EU watchdog seeks clarity about Qatar travel freebies
BRUSSELS (AP) — The European Union’s administrative watchdog is trying to find out how a top transport official was permitted to fly to Qatar with tickets paid for by the government there, as a major corruption scandal linked to the Gulf state roils the bloc’s parliament.
In a letter made public on Monday, European Ombudsman Emily O’Reilly noted that the head of the European Commission’s transport department, Henrik Hololei, had “traveled a number of times between 2015 and 2021 at the expense of the Qatari government or organizations that are close to it.”
The trips were made when the department, known as DG MOVE, was involved in negotiating an EU-Qatar air transportation agreement, which was signed on Oct. 18, 2021. Hololei didn’t take part in the negotiations, but did lead the department conducting them.
O’Reilly asked European Commission President Ursula von der Leyen how the paid flights were authorized by the EU’s executive branch and how many other commissioners or senior officials have had their travel expenses reimbursed by non-EU countries or organizations since January 2021.
“The Qatari government and organizations close to it paying for travel expenses for DG MOVE’s most senior official gives rise to legitimate questions around possible undue influence of the EU’s decision-making in this area,” O’Reilly wrote.
“Whilst such missions may further the interest of the EU, it is of the utmost importance that these arrangements are scrutinized in order to manage the risks of conflicts of interest, whether real, potential or perceived,” she added.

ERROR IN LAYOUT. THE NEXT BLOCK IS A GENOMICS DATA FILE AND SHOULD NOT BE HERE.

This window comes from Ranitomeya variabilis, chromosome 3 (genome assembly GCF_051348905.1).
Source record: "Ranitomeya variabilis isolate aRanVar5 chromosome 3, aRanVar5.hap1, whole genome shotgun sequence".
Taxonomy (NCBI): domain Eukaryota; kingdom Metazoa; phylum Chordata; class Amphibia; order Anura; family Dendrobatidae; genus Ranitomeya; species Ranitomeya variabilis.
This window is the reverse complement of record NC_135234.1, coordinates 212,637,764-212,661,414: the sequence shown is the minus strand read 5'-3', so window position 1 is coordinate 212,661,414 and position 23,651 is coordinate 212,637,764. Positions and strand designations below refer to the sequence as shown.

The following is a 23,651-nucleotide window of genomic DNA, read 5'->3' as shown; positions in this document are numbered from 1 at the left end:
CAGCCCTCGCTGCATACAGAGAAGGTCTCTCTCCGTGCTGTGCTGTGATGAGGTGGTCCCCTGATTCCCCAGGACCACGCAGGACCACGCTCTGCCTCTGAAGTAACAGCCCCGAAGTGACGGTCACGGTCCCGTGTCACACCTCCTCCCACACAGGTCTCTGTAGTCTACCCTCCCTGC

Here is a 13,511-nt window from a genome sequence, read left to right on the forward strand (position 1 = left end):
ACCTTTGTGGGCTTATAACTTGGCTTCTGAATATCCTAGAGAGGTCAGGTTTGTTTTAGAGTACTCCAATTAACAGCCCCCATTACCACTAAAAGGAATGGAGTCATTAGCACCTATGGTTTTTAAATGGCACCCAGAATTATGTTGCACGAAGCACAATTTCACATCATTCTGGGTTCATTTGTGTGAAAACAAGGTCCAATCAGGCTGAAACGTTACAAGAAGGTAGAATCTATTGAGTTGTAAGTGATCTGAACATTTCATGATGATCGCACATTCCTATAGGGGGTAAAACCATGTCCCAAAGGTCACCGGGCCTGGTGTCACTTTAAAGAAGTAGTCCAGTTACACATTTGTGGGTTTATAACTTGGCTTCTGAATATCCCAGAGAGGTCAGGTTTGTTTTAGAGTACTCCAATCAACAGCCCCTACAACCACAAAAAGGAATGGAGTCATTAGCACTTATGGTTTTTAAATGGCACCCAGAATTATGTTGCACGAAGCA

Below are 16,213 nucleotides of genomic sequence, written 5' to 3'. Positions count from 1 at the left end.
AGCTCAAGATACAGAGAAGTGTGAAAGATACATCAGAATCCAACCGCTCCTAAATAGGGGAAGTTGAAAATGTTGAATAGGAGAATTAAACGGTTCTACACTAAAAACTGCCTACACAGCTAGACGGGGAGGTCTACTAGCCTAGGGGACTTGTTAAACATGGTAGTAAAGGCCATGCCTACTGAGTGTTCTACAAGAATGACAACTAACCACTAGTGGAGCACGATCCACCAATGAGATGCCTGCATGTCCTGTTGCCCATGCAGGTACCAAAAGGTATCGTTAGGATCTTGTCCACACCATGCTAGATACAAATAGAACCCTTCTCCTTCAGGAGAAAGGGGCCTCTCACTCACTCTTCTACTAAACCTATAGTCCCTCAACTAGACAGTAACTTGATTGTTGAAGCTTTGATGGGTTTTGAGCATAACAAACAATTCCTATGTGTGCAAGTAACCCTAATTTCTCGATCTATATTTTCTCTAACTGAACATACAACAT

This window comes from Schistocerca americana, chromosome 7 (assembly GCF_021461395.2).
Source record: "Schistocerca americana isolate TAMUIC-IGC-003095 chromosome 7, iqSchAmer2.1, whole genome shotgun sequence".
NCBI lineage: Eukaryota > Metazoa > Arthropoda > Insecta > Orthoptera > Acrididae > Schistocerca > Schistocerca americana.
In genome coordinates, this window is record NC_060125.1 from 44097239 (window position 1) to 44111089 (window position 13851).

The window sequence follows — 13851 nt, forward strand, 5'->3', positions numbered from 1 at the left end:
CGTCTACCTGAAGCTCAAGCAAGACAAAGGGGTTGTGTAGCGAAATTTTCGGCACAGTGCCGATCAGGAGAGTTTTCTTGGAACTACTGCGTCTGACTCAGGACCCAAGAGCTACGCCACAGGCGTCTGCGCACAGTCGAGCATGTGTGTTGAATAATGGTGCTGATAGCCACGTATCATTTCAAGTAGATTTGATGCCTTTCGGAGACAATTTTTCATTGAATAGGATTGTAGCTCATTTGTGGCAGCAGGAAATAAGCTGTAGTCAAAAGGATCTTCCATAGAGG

A commission official insisted on Monday that Hololei’s travel expense payments respected the rules on conflicts of interest in place at the time. Those rules, however, foresaw that Hololei himself should judge whether there were any ethical issues posed by his travel arrangements.
“The conclusion that he drew was that there was no conflict of interest,” commission spokesman Balazs Ujvari told reporters. Ujvari also confirmed that Hololei had benefited from paid accommodation during some of his trips, without providing details.
Asked whether the commission believes that Hololei should resign, another official, Dana Spinant, said only that the transport chief’s actions were “in line with the rules applicable at the time.”
Both officials underlined that a review of the rules was launched late last year and that the revamp could address such ethical concerns. They said that, as far as they were aware, no other senior members of the EU’s executive branch benefited from similar paid travel.
The ombudsman’s inquiry comes four months after four people were charged with corruption, money laundering and membership in a criminal organization for allegedly accepting bribes from Qatari and Moroccan officials to influence proceedings at the European Parliament.
Both countries deny being involved but the EU parliament has suspended work on all Qatar-related files, including on an agreement to ease visa restrictions for some Qatari nationals, until an investigation is completed.
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